Saturday 2 October 2010

Bush House, Aldwych WC2

Bush House looks quintessentially Imperial, a grandiloquent Edwardian Beaux Arts design. This impression is reinforced by its position between Australia House and India House. But it was an entirely American concept and design and wasn't constructed until 1923, when International Modernism stalked the land.
Designed by Helmle and Corbett of New York (Corbett had studied at the Ecole des Beaux Arts in Paris), it was built by Irving T. Bush as a centre for merchants trading with America.
Once you know, its 100% USofA origins are obvious. Buildings like it are all over Washington DC - think Lincoln Memorial.
The figures standing on the entrance screen with the inscription 'Dedicated to the Friendship of English-speaking Peoples' were sculpted by Malvina Hoffman, a New Yorker who had moved to Paris to study with Rodin. Unfortunately Rodin was unaware of this, and she had to spend some time badgering him into it. On completion of her studies, he advised her to return to Manhattan and spend a year dissecting bodies at the School of Physicians and Surgeons, which gave her an unrivalled knowledge compared with most artists of what goes on under the skin. She also got involved with bronze founding and other skills that artists often leave to the craftsmen. Apparently, the sight of this little woman scuttling about with whacking great hammers and chisels six storeys above Aldwych attracted quite a lot of comment.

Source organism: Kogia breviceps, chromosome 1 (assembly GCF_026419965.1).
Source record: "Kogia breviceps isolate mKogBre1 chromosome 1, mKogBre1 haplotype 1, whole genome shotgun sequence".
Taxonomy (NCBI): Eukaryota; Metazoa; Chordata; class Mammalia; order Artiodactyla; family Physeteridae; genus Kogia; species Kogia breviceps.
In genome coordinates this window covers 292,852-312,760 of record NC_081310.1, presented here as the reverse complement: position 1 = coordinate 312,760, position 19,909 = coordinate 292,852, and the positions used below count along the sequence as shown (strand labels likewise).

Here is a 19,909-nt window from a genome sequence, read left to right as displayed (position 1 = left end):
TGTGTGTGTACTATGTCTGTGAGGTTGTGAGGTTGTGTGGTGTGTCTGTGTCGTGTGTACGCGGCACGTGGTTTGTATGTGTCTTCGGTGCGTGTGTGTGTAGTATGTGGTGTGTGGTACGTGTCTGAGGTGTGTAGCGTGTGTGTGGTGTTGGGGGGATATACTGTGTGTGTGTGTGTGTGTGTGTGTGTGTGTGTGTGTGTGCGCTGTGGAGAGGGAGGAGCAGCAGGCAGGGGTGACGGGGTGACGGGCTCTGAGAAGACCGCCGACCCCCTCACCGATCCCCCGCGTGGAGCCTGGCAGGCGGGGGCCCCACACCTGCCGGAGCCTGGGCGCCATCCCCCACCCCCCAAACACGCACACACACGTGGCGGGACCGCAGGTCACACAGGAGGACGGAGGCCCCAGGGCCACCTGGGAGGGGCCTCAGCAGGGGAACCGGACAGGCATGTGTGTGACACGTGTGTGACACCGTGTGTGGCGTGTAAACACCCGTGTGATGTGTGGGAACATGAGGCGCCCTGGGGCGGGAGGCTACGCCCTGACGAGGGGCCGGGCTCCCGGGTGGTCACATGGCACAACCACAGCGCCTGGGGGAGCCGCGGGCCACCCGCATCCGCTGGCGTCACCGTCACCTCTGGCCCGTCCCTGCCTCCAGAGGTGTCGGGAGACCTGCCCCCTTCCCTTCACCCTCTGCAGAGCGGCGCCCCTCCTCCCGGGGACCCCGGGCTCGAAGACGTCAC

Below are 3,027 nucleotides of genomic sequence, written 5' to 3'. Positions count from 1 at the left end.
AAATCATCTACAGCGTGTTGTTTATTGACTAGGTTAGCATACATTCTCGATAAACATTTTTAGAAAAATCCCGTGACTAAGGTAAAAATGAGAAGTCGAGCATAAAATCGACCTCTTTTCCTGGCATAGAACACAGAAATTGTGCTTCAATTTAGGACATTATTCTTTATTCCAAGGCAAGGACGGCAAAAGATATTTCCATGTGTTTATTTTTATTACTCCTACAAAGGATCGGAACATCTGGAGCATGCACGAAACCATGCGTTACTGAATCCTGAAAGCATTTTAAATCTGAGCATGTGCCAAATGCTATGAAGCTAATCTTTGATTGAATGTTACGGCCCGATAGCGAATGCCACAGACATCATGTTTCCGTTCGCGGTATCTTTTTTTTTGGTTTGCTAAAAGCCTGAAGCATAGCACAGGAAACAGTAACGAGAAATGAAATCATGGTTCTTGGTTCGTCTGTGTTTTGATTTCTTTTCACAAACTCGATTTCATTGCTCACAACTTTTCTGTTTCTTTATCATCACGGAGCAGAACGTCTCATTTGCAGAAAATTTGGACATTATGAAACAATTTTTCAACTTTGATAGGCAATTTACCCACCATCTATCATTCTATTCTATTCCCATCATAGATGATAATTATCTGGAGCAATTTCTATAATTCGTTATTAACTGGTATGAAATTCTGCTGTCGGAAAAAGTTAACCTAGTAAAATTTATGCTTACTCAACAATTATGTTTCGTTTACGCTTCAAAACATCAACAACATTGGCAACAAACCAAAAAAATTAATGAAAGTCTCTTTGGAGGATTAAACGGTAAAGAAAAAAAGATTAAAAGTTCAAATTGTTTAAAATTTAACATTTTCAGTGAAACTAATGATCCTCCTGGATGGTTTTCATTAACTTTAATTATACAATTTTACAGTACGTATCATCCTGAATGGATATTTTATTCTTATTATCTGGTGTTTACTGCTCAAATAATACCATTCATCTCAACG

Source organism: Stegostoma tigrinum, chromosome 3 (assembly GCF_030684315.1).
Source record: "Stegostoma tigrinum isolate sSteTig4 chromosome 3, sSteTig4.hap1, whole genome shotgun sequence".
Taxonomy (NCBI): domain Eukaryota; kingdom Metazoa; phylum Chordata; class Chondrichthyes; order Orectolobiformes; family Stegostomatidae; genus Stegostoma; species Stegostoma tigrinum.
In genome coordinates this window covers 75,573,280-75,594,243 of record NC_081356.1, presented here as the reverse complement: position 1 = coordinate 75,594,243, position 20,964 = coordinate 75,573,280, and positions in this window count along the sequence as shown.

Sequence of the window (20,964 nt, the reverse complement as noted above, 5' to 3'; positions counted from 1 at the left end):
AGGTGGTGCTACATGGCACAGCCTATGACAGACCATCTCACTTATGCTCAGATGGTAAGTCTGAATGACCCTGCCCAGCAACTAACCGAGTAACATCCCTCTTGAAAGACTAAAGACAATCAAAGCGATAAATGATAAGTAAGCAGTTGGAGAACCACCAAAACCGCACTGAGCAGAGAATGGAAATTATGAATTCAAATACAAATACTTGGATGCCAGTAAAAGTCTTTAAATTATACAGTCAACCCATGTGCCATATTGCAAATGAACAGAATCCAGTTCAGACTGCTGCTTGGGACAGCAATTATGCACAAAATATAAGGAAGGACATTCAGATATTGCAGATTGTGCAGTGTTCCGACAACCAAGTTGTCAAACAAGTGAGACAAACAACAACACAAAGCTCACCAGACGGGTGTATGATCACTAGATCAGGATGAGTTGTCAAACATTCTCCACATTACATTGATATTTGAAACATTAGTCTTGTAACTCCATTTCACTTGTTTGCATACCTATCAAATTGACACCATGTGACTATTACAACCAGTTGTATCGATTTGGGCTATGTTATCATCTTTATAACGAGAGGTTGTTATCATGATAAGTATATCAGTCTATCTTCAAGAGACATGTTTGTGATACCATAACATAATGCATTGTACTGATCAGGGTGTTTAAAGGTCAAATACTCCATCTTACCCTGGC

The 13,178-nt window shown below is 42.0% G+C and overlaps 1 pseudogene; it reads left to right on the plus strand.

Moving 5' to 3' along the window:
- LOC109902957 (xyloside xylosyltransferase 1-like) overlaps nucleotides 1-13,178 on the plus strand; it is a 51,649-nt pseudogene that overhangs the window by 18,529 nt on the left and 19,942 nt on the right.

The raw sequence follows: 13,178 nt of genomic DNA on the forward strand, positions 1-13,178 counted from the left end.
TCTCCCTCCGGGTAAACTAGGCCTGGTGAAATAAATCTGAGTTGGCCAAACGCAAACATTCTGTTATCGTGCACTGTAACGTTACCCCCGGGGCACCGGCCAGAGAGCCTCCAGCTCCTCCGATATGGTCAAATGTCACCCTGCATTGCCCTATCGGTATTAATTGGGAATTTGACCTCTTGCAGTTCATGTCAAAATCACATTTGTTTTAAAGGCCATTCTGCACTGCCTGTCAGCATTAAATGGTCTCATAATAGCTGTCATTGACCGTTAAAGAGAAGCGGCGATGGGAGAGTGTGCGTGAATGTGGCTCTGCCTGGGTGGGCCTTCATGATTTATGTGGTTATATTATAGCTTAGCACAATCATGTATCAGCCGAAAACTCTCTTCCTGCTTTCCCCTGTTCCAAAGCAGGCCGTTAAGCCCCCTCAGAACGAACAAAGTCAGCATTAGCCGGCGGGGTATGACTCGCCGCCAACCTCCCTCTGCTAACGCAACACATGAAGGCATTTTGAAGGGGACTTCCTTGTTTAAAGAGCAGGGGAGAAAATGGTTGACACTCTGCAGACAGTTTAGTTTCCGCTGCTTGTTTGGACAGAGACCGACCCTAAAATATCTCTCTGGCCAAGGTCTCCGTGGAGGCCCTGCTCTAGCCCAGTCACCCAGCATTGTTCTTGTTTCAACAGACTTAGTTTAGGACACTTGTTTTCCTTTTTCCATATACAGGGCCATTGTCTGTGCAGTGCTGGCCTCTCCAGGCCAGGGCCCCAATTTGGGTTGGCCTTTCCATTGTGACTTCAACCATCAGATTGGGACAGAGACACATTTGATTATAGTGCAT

Her figures of Britain and American holding the Torch of Friendship over a Celtic-style altar thing are dramatic and evocative.
In one of the ironies that make wars so entertaining in retrospect, the Clasp of Friendship was blown apart by the blast from a German V1 in 1944, leaving the American waving a stump at the Brit for over 30 years. It was finally reinstated for the Silver Jubilee celebrations of Elizabeth II in 1977 by an American who worked for the Indiana Limestone Company and persuaded his employers to send a arm and a stonemason to attach it.


Anonymous said...

This is a fascinating article and I really appreciate it, as I spent ten years as a student and academic at the nearby London School of Economics! I never been able to see a close up of the statues on top until now and and they make much more sense that way, enlivened by your interesting details. I liked the story about the torch being blown away by a V1 rocket during WWII. I have seen at the LSE in an exhibition with photographs from its past an image that shows the Aldwich area damaged by bombing, perhaps by that V1 which you mention.
Valentin Mandache

Chris Partridge said...

Thanks historo. Actually, perhaps I was a bit flippant about the V1. After I wrote that, I discovered that 48 people died in the attack. There may be irony in it, but war is still hell.

John J. McCreary said...

My grandfather, John E. O'Brien was the gentleman sent to England to set the arm. I have pictures of the work on my facebook page:

If you have any other photographs of this endeavor, I would love to see them.

John J. McCreary